TITLE: Prevention of hepatocarcinogenesis and increased susceptibility to acetaminophen-induced liver failure in transaldolase-deficient mice by N-acetylcysteine

Andras Perl
State University of New York, Syracuse, New York, USA.
Phone: (315) 464-4192; Fax: (315) 464-4176; E-mail:

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HEMATOLOGY: Controlling the early stages of sepsis

Sepsis, a whole-body immune response to infection, is a life-threatening condition. An underlying cause of death from sepsis is multiple organ failure due to small blood clots that form in the blood vessels, blocking blood flow to vital organs. These blood clots form in response to blood vessel damage (which if left unchecked leads to excessive bleeding) caused by the immune response to infection. Daniel McVicar and colleagues, at the National Cancer Institute, Frederick, have now identified a molecule that acts to regulate inflammatory activation of human and mouse blood clot formation in sepsis.

In the study, it was found that unlike healthy individuals, patients with sepsis had substantial amounts of the soluble form of the protein TLT-1 (sTLT-1) in their blood and that its presence correlated with disseminated blood clotting in the blood vessels. Consistent with this observation, human sTLT-1 augmented platelet aggregation (a central step in blood clot formation) in vitro. Further, platelets from mice lacking TLT-1 were impaired in their ability to aggregate in vitro and in vivo (something that led to increased bleeding times). However, these mice were more susceptible to immune response-induced bleeding and death in models of sepsis. The authors therefore suggest that TLT-1 helps maintain the integrity of blood vessels in the initial phases of sepsis and that the high levels of sTLT-1 detected in patients who die from sepsis probably indicate an aggressive attempt by the body to control immune response-induced bleeding.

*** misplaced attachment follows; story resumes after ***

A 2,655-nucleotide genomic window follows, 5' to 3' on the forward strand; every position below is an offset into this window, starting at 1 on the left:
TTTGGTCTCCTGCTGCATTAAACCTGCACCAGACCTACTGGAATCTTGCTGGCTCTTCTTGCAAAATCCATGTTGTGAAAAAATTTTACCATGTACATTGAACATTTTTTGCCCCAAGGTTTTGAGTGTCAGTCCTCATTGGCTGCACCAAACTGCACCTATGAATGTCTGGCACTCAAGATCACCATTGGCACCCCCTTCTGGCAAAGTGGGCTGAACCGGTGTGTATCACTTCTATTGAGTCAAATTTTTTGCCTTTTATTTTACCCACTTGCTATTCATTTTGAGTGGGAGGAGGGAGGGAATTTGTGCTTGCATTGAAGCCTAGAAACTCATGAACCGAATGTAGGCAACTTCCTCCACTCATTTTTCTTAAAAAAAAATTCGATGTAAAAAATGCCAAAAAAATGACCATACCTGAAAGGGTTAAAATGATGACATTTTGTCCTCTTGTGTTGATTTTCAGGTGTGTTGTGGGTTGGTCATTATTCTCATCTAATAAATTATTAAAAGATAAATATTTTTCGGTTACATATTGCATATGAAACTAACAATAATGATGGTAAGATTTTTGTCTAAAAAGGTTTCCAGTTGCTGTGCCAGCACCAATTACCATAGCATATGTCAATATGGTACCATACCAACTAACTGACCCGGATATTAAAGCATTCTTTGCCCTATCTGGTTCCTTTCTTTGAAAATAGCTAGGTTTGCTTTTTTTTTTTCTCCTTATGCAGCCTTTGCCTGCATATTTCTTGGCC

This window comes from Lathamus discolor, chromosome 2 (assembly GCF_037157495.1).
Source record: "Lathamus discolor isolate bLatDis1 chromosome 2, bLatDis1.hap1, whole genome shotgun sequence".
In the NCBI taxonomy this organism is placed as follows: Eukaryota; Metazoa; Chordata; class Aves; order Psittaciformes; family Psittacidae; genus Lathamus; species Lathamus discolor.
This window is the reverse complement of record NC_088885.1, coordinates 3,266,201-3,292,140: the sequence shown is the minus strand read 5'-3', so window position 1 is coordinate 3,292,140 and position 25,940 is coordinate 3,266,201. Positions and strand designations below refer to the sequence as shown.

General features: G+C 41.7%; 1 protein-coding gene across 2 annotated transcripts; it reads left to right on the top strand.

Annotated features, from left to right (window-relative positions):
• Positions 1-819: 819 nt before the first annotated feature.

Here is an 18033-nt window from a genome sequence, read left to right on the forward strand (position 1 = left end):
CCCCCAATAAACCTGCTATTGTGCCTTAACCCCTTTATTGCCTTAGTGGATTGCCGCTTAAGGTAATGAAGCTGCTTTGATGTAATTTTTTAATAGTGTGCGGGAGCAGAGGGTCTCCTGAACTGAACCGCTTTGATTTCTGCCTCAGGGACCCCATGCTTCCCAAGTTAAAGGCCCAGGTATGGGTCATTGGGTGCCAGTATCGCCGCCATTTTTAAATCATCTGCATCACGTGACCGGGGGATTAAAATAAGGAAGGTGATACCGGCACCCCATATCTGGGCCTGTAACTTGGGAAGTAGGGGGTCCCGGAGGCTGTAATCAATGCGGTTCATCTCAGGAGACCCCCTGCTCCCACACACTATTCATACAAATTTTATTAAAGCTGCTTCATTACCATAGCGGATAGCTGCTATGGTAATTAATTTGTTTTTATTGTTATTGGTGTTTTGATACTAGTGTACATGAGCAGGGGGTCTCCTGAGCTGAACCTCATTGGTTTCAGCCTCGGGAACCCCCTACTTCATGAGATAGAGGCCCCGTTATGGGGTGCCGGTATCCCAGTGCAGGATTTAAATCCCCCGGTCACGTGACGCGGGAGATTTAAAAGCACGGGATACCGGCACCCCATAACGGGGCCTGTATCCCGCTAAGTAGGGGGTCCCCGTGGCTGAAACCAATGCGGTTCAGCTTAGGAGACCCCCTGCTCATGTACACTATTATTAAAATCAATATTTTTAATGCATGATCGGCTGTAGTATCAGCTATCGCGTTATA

TITLE: TREM-like transcript-1 protects against inflammation-associated hemorrhage by facilitating platelet aggregation in mice and humans

Daniel W. McVicar
National Cancer Institute, Frederick, Maryland, USA.
Phone: (301) 846-5163; Fax: (301) 846-1673; E-mail:

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DEVELOPMENTAL BIOLOGY: Developing bile ducts need Foxa proteins